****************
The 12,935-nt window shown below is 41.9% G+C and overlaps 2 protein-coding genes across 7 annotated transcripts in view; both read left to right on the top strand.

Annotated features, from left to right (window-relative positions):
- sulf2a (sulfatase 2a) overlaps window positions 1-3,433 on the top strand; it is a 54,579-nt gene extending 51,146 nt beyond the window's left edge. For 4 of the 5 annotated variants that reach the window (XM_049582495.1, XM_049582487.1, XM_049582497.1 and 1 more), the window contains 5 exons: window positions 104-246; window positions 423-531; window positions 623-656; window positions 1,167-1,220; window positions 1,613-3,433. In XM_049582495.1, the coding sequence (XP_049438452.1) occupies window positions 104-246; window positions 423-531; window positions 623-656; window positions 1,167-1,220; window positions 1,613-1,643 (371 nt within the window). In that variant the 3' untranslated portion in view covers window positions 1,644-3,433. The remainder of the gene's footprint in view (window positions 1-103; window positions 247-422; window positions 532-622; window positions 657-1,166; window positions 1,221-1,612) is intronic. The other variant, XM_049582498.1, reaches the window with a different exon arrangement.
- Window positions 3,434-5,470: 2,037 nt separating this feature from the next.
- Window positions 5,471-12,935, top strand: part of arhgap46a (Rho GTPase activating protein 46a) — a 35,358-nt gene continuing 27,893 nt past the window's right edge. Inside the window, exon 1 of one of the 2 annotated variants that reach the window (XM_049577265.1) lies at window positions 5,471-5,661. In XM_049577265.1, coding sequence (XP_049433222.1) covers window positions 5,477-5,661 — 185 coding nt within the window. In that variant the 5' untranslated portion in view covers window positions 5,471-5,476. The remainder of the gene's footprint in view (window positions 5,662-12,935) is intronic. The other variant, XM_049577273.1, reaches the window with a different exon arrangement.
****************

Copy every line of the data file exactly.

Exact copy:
The 12,935-nt window shown below is 41.9% G+C and overlaps 2 protein-coding genes across 7 annotated transcripts in view; both read left to right on the top strand.

Annotated features, from left to right (window-relative positions):
- sulf2a (sulfatase 2a) overlaps window positions 1-3,433 on the top strand; it is a 54,579-nt gene extending 51,146 nt beyond the window's left edge. For 4 of the 5 annotated variants that reach the window (XM_049582495.1, XM_049582487.1, XM_049582497.1 and 1 more), the window contains 5 exons: window positions 104-246; window positions 423-531; window positions 623-656; window positions 1,167-1,220; window positions 1,613-3,433. In XM_049582495.1, the coding sequence (XP_049438452.1) occupies window positions 104-246; window positions 423-531; window positions 623-656; window positions 1,167-1,220; window positions 1,613-1,643 (371 nt within the window). In that variant the 3' untranslated portion in view covers window positions 1,644-3,433. The remainder of the gene's footprint in view (window positions 1-103; window positions 247-422; window positions 532-622; window positions 657-1,166; window positions 1,221-1,612) is intronic. The other variant, XM_049582498.1, reaches the window with a different exon arrangement.
- Window positions 3,434-5,470: 2,037 nt separating this feature from the next.
- Window positions 5,471-12,935, top strand: part of arhgap46a (Rho GTPase activating protein 46a) — a 35,358-nt gene continuing 27,893 nt past the window's right edge. Inside the window, exon 1 of one of the 2 annotated variants that reach the window (XM_049577265.1) lies at window positions 5,471-5,661. In XM_049577265.1, coding sequence (XP_049433222.1) covers window positions 5,477-5,661 — 185 coding nt within the window. In that variant the 5' untranslated portion in view covers window positions 5,471-5,476. The remainder of the gene's footprint in view (window positions 5,662-12,935) is intronic. The other variant, XM_049577273.1, reaches the window with a different exon arrangement.